char == avg && console.log({ code: i, char, avg });
// { i: 85, char: 'U', avg: 'U' }
}

# 99, 22 bytes

99 99 9
99 99 9
9 99
9m


Try it online!

# T-SQL, 8 bytes

PRINT'D'


DB Fiddle

# Rust, 23 bytes

fn main(){print!("Q");}


Used modified Perl answer's script.

# SimpleTemplate, 10 bytes

This is a simple code that outputs the average character itself:

{@echo"X"}


The average was calculated previously using JavaScript:

var code = '{@echo"X"}';

var sum = code.split('').reduce((a,_)=>a+_.charCodeAt(0), 0);

document.body.innerHTML += String.fromCharCode(sum/code.length);

To get the right character, I just used a random one, until I got one where the result was the same (in this case, "X").

The rules don't specify that the character can't be pre-calculated before. They only specify that you can't read the source code or that you can't take any input.

## SimpleTemplate, 1 byte

Just simply outputs the character average:

1


This generates a PHP echo (example below):

echo (<<<'DATA6229934543895a3c69912b6e6658160198d45280523b34711abdc124745'
1
DATA6229934543895a3c69912b6e6658160198d45280523b34711abdc124745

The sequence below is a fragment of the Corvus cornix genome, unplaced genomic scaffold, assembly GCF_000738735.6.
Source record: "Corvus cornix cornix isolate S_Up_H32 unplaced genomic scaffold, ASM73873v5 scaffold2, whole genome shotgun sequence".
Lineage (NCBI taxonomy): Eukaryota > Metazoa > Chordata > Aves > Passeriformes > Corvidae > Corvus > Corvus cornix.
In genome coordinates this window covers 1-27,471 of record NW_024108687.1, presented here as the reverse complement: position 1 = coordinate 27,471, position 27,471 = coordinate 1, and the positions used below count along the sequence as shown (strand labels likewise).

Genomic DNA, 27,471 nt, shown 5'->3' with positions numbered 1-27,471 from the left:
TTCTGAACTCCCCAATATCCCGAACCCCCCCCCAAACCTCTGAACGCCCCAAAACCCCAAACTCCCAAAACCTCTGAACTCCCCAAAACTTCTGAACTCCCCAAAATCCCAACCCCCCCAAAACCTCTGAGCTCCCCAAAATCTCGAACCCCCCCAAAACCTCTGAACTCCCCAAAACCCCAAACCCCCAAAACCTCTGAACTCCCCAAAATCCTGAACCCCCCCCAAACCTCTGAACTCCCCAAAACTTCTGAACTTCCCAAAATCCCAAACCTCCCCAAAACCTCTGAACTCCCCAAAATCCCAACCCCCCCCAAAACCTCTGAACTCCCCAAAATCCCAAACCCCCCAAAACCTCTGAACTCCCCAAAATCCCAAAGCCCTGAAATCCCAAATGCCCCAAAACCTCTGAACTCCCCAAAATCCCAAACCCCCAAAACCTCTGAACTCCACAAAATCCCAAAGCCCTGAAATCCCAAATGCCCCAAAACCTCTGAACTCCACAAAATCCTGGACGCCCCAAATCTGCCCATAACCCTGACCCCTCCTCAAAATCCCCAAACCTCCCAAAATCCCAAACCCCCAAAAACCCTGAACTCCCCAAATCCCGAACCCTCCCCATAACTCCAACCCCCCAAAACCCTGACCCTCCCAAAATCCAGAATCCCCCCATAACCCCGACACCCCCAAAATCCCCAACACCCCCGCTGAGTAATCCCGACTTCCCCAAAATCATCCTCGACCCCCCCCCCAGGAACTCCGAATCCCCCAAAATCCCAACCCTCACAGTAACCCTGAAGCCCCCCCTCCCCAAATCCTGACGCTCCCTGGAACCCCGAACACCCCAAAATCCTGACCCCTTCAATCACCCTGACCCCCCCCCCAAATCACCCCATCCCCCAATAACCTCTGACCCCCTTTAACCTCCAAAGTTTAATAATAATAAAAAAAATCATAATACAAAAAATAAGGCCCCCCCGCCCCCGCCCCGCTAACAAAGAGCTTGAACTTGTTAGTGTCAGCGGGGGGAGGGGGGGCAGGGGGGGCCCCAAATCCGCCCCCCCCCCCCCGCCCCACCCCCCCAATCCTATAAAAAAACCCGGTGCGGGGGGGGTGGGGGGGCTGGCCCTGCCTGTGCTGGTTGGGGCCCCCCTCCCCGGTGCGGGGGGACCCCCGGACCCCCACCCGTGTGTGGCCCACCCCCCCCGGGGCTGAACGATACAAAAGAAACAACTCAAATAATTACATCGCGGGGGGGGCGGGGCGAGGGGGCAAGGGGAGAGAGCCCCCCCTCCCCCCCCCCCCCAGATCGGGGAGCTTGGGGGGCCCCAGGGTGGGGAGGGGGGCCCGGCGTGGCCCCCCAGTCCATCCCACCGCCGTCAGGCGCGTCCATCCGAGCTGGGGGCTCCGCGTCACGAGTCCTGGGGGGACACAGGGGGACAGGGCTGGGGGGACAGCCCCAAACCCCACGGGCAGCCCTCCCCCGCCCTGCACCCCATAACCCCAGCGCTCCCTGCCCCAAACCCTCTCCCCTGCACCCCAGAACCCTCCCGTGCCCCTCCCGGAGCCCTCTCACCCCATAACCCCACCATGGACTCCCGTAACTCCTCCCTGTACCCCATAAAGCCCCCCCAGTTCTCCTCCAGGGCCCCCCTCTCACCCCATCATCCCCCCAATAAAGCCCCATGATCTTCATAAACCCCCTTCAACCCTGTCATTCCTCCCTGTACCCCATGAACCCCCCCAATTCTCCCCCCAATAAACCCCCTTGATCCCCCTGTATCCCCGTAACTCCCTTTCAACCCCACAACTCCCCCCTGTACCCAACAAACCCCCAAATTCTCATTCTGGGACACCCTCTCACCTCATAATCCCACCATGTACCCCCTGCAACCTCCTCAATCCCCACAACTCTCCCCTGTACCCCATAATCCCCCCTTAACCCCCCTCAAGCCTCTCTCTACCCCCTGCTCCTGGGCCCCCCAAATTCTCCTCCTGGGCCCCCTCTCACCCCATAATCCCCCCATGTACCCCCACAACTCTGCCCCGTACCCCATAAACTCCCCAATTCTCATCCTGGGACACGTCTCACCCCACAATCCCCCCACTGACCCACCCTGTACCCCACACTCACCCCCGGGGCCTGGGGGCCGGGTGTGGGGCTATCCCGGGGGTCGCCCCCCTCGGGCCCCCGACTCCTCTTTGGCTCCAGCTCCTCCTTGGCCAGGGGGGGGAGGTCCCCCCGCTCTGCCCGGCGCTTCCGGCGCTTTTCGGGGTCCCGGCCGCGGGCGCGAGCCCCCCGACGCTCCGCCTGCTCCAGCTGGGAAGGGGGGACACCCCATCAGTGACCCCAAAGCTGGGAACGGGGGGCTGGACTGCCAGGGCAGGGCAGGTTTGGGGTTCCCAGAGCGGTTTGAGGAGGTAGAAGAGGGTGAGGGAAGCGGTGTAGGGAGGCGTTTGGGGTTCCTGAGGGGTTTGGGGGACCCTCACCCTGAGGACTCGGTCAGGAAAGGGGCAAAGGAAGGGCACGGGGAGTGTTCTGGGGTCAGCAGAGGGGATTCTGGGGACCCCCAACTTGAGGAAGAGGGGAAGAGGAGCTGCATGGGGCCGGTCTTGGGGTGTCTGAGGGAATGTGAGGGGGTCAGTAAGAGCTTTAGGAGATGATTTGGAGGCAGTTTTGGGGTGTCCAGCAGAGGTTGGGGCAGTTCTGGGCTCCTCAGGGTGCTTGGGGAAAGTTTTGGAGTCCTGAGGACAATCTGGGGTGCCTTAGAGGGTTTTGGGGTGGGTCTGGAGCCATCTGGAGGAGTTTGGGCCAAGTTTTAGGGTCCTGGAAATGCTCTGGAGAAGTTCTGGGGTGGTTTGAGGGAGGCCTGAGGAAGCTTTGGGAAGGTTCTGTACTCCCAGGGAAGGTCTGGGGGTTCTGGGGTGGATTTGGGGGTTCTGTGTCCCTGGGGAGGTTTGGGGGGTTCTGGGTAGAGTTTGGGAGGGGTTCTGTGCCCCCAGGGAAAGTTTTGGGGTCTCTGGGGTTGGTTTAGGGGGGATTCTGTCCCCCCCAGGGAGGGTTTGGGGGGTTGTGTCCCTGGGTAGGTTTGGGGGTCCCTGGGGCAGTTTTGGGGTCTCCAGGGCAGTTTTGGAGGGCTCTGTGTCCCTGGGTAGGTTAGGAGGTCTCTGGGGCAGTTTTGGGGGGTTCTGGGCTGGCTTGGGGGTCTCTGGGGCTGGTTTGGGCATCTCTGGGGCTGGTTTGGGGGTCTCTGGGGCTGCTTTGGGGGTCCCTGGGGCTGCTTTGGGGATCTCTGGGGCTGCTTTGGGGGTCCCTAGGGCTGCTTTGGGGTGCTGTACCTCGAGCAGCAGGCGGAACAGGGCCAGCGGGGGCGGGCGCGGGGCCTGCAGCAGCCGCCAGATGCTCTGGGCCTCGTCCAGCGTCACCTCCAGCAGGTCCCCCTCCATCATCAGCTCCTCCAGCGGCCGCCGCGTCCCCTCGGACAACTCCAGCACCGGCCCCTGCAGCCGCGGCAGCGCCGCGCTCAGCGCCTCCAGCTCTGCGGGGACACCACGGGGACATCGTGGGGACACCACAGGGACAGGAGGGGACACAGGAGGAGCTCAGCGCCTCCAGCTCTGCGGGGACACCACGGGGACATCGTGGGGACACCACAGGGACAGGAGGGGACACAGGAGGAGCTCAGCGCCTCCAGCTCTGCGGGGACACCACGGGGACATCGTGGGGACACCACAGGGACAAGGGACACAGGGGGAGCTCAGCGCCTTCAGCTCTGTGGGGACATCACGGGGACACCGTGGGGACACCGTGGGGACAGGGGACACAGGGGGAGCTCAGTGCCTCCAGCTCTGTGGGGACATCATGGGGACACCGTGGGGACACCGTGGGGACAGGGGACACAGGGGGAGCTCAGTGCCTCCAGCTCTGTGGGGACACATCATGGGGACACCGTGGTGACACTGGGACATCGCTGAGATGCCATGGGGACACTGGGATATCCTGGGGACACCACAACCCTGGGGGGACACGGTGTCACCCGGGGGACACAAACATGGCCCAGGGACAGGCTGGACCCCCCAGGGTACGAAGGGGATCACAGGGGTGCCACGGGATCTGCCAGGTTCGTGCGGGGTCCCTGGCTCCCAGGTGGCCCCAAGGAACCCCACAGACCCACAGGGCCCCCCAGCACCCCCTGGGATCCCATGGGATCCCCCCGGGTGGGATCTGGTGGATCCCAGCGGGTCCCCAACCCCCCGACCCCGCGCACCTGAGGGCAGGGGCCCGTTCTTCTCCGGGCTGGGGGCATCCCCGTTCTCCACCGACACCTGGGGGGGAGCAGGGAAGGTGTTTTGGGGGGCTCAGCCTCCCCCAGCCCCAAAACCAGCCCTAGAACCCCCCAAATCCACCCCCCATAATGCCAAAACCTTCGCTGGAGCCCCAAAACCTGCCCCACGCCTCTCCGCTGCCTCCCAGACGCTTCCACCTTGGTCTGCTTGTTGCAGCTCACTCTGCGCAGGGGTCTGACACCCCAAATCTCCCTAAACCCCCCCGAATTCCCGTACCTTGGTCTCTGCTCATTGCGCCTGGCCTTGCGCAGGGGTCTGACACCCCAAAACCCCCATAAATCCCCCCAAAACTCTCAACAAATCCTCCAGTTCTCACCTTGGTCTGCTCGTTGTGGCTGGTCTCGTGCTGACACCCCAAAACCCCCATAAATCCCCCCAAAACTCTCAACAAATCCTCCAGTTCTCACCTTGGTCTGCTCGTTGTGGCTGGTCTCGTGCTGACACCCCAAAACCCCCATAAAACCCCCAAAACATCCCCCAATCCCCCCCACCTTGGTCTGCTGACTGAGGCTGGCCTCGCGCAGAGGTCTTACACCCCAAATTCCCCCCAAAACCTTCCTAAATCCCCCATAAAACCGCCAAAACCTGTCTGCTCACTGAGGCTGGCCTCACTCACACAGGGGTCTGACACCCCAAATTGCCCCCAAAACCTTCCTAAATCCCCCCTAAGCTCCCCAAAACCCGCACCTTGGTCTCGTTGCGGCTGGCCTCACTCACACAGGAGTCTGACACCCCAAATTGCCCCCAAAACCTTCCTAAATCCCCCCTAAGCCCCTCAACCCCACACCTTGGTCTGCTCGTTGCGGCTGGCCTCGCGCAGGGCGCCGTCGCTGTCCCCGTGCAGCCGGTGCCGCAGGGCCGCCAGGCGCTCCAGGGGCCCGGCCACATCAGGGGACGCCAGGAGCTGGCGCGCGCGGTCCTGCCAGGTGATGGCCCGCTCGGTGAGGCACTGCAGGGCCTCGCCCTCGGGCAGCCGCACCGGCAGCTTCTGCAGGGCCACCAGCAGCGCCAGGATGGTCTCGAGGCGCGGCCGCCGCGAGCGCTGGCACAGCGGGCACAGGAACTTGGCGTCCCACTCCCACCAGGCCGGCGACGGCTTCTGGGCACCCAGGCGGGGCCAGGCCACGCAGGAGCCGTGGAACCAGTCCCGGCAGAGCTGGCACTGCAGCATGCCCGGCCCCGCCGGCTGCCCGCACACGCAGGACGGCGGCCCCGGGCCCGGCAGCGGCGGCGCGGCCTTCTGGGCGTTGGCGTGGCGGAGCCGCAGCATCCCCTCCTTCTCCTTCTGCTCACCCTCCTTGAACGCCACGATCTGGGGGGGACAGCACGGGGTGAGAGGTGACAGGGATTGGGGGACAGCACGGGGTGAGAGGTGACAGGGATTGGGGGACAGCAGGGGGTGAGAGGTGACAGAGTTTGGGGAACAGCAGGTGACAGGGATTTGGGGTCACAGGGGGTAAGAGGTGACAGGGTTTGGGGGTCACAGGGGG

);


You can try both versions on: http://sandbox.onlinephpfunctions.com/code/36449dad6c5de136ae489bcbeaddd97a6a7124bc

You can change the line 1048 to test the desired code.

# Python 3, 11 bytes

print('K')#


The average value is 75.09, which rounds to 75 - K.

• – Dion
Jul 21 '20 at 5:06

# PHP, 1 byte

A


Try it online!

This will just output itself. Works with almost all of the printable ASCII characters.

# Whitespace, 13 bytes

Outputs Data Link Escape (0x16)

I can't figure out how to put raw whitespace into a code block, so here you go:

[space][space][space][tab][space][tab][tab][space][lf]
[tab][lf]
[space][space]


Try it online

Explanation:

[space][space][space]           Push a number onto the stack
[tab][space][tab][tab][space]   Have that number be 22 (0x16)
[lf]                            End instruction
[tab][lf][space][space]         Output character from stack



# Ada (GNAT), 53 bytes

procedure GNAT.IO.F is begin Put("M"); end GNAT.IO.F;


Try it online!

Why not?

# C (gcc), 15 bytes

A(){return 84;}


Average is T. Returns ASCII code.

Try it online!

• 13 bytes Jul 22 '20 at 3:38

# C - 18 chars

main(){puts("S");}


# Scala, 10 bytes

print("N")


Online demo

# PowerShell, 3 bytes

+\$A


Try it online!

(43+36+65)/3 == 144/3 == 48 == ASCII('0')

# bitch, 2 bytes

/1


Following up my COW answer with one in bitch . . . read nothing into that. Outputs 0 (average 48 exactly). / outputs the accumulator value (initialised to zero); 1 is a no-op here.

# Rust, 5 bytes

||'R'


Straightforward solution, just a closure that implements Fn() -> char.

# 1+ (with NOP), 3 bytes

'1:


# 1+ (without NOP), 4 bytes

11+:


# MAWP v1.1, 6 bytes

33W/:.


I tried a different approach from Dion's answer.